HSPCs for intrathymic or intravenous injection were isolated from the bone marrow of C57BL/6 mice by magnetic bead-mediated enrichment of Lin− cells followed by flow cytometric sorting of Lin−Sca-1+c-kit+ (LSK) cells. Luciferase-expressing A20-TGL mouse lymphoma cells on a BALB/c background (H-2d)  were cultured in RPMI supplemented with 10% FCS and 1% penicillin/streptomycin.
Aseptic ultrasound-guided intrathymic injections were performed as described previously , using 30-gauge insulin syringes and the Vevo 2100 imaging system (VisualSonics) with a MS-550S 40-mHz linear transducer. A minimum of 2,000 and up to 10,000 cells resuspended in 10 μl of phosphate-buffered saline (PBS) were injected.
In vivo bioluminescent imaging
Intravital monitoring of intrathymically injected LSK cells or intravenously injected A20-TGL lymphoma cells was performed by in vivo bioluminescent imaging (BLI). Mice received d-luciferin (3 mg/mouse; GoldBio) intraperitoneally, were anesthetized by isoflurane and were imaged using the IVIS Spectrum imaging system (PerkinElmer).
For histological analyses including H&E staining, immunohistochemistry and immunofluorescence, samples were fixed in 4% paraformaldehyde, embedded in paraffin, sectioned, stained, and then evaluated by microscopic imaging.
Blood glucose testing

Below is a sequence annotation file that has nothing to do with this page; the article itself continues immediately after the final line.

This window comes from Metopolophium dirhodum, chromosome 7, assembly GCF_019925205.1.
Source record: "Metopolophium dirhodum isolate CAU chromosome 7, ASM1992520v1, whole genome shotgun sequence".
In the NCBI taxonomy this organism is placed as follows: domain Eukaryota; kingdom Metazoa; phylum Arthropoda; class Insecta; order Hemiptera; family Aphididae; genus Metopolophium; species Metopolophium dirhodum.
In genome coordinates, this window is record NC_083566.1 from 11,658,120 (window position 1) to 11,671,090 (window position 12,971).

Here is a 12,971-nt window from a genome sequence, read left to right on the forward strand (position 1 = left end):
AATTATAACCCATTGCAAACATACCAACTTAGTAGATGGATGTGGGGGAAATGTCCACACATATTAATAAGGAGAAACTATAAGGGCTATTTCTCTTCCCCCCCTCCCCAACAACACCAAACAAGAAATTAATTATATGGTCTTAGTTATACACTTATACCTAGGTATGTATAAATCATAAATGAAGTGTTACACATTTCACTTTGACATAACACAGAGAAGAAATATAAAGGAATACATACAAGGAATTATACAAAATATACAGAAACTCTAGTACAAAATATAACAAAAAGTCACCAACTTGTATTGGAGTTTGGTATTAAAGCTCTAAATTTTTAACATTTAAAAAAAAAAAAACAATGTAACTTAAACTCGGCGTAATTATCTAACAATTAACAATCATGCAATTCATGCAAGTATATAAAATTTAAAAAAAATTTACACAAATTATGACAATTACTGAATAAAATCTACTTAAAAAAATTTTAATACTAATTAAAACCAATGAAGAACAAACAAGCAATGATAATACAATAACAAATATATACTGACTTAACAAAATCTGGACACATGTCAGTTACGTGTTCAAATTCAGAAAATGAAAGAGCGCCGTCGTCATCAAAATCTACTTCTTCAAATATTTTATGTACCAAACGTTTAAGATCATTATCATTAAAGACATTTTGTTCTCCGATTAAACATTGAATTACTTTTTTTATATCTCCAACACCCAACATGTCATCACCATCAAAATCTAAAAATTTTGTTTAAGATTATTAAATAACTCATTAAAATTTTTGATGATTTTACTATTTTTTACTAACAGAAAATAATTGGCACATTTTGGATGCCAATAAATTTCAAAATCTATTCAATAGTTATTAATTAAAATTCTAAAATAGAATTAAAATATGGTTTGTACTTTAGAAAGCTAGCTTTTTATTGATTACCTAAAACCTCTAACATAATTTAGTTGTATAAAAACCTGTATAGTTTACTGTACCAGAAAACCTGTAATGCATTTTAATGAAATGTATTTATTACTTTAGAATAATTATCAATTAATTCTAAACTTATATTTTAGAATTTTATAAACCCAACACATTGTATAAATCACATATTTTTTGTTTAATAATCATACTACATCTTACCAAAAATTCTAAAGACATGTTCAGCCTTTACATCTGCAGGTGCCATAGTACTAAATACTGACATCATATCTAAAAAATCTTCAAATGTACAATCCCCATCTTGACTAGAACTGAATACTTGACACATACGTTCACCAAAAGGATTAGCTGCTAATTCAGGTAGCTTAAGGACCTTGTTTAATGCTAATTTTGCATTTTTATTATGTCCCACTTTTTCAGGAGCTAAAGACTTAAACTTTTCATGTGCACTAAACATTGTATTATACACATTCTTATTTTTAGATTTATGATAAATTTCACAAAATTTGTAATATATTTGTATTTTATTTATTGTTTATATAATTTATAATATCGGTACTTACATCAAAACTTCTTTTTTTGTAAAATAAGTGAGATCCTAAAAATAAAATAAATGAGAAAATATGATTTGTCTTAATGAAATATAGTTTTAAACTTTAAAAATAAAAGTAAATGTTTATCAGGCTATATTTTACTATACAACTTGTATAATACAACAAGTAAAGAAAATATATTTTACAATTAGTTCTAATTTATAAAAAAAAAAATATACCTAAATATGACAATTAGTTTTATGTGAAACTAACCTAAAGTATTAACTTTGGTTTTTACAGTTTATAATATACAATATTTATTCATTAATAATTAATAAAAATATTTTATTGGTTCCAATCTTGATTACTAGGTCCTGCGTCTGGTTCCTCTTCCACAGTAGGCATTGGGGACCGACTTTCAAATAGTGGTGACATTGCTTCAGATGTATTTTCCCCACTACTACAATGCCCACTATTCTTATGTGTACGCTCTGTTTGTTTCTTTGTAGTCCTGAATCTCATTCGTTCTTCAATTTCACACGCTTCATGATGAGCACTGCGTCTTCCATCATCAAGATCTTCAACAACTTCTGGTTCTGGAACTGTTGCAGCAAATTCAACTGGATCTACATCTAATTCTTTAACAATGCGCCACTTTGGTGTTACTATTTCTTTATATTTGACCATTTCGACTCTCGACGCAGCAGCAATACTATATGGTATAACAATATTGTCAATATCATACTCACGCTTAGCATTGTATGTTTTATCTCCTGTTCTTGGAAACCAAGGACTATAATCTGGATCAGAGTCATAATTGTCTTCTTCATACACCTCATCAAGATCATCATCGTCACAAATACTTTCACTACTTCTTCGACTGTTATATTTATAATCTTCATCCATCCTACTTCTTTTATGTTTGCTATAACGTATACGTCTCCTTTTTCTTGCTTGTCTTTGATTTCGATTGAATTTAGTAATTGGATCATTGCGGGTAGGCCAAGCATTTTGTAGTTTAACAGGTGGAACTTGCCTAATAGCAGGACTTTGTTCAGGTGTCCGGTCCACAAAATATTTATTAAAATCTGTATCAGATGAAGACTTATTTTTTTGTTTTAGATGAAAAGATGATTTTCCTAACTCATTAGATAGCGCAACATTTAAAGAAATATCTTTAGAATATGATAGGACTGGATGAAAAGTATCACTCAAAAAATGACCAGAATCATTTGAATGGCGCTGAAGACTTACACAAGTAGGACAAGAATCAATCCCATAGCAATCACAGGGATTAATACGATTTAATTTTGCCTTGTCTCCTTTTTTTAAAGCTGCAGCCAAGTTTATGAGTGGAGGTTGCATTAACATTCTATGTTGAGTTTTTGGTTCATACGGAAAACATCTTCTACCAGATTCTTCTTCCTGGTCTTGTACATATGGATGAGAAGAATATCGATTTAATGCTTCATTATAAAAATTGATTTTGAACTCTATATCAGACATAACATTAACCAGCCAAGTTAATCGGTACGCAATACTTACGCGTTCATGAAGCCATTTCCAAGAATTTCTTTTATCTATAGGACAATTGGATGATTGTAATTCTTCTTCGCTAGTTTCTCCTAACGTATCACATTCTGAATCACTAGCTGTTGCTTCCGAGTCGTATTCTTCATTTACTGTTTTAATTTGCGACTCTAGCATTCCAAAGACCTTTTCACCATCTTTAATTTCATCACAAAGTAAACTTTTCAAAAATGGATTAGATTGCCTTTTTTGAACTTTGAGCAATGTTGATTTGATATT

Glucose monitoring of tail vein blood from NSG mice was performed with a Precision Xtra system (Abbott Diabetes Care Inc.). Blood was assayed from day −1 to day 149 post injections.
Cells were incubated with antibodies for 15 min at 4 °C and washed twice. The stained cells were resuspended in buffer and analyzed on an LSR II flow cytometer (Becton Dickinson) with FACSDiva software (Becton Dickinson). Data were analyzed with FlowJo software (Tree Star).
Reagents and antibodies
All of the following monoclonal antibodies against murine antigens were obtained from BD Biosciences: CD3, CD4, CD8a, CD19, CD62L, CD44, NK1.1, CD11c, CD11b, Gr-1, c-kit, Sca-1, mouse Vβ TCR screening panel. A mouse FoxP3-specific antibody was purchased from eBioscience, and a mouse Helios-specific antibody was purchased from BioLegend. A fixation/permeabilization kit was also obtained from eBioscience. Diamidino-phenylindole (DAPI) (Molecular Probes) was used for dead cell discrimination.
All results in this manuscript were based on two-sided test statistics. A P value <0.05 was considered statistically significant. The Mann-Whitney U-statistic was used to compare data between two groups. Statistical analysis was performed using Prism software (GraphPad). All experiments were repeated at least once.
Intrathymic hematopoietic stem cell transfer establishes T cell generation in NSG mice